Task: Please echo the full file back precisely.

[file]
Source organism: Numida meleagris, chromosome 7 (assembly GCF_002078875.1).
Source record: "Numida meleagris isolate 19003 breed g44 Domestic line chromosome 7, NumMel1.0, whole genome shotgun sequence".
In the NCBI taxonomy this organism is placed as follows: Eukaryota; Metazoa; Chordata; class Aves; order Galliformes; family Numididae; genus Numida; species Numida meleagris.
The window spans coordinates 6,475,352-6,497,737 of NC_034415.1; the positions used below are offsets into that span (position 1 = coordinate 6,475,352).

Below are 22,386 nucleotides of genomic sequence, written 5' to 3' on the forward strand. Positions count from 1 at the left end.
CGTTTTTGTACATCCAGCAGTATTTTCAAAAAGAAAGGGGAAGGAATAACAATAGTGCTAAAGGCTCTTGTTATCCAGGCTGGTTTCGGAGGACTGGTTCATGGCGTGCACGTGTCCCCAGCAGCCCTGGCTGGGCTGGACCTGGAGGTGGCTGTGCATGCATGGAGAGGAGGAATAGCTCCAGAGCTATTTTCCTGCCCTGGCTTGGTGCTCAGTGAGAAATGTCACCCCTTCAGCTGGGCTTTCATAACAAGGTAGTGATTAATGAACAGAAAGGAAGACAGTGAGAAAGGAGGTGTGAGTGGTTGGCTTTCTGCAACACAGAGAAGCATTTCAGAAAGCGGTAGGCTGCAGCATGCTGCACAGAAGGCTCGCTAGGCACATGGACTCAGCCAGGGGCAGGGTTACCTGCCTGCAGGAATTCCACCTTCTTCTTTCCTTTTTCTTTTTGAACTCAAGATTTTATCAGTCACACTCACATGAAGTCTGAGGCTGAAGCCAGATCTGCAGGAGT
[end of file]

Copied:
Source organism: Numida meleagris, chromosome 7 (assembly GCF_002078875.1).
Source record: "Numida meleagris isolate 19003 breed g44 Domestic line chromosome 7, NumMel1.0, whole genome shotgun sequence".
In the NCBI taxonomy this organism is placed as follows: Eukaryota; Metazoa; Chordata; class Aves; order Galliformes; family Numididae; genus Numida; species Numida meleagris.
The window spans coordinates 6,475,352-6,497,737 of NC_034415.1; the positions used below are offsets into that span (position 1 = coordinate 6,475,352).

Below are 22,386 nucleotides of genomic sequence, written 5' to 3' on the forward strand. Positions count from 1 at the left end.
CGTTTTTGTACATCCAGCAGTATTTTCAAAAAGAAAGGGGAAGGAATAACAATAGTGCTAAAGGCTCTTGTTATCCAGGCTGGTTTCGGAGGACTGGTTCATGGCGTGCACGTGTCCCCAGCAGCCCTGGCTGGGCTGGACCTGGAGGTGGCTGTGCATGCATGGAGAGGAGGAATAGCTCCAGAGCTATTTTCCTGCCCTGGCTTGGTGCTCAGTGAGAAATGTCACCCCTTCAGCTGGGCTTTCATAACAAGGTAGTGATTAATGAACAGAAAGGAAGACAGTGAGAAAGGAGGTGTGAGTGGTTGGCTTTCTGCAACACAGAGAAGCATTTCAGAAAGCGGTAGGCTGCAGCATGCTGCACAGAAGGCTCGCTAGGCACATGGACTCAGCCAGGGGCAGGGTTACCTGCCTGCAGGAATTCCACCTTCTTCTTTCCTTTTTCTTTTTGAACTCAAGATTTTATCAGTCACACTCACATGAAGTCTGAGGCTGAAGCCAGATCTGCAGGAGT